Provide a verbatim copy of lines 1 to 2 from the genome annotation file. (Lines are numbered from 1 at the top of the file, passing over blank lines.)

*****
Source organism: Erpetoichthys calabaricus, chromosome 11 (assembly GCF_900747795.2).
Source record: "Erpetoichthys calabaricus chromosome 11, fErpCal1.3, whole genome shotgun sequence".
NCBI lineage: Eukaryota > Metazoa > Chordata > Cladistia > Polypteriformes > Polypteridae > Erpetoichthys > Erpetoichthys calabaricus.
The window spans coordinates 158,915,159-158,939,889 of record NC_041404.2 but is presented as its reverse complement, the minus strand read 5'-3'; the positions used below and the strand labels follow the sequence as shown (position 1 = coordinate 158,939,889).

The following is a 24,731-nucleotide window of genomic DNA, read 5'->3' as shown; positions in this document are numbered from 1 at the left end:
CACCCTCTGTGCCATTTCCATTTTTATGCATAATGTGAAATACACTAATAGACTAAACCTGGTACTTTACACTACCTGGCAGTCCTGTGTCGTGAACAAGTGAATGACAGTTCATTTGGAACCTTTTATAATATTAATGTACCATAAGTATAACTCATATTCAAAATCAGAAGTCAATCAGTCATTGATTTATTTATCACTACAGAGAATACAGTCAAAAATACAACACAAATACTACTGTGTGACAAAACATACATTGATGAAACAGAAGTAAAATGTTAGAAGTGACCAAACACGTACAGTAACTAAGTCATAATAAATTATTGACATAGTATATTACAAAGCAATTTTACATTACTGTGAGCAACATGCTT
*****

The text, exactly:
Source organism: Erpetoichthys calabaricus, chromosome 11 (assembly GCF_900747795.2).
Source record: "Erpetoichthys calabaricus chromosome 11, fErpCal1.3, whole genome shotgun sequence".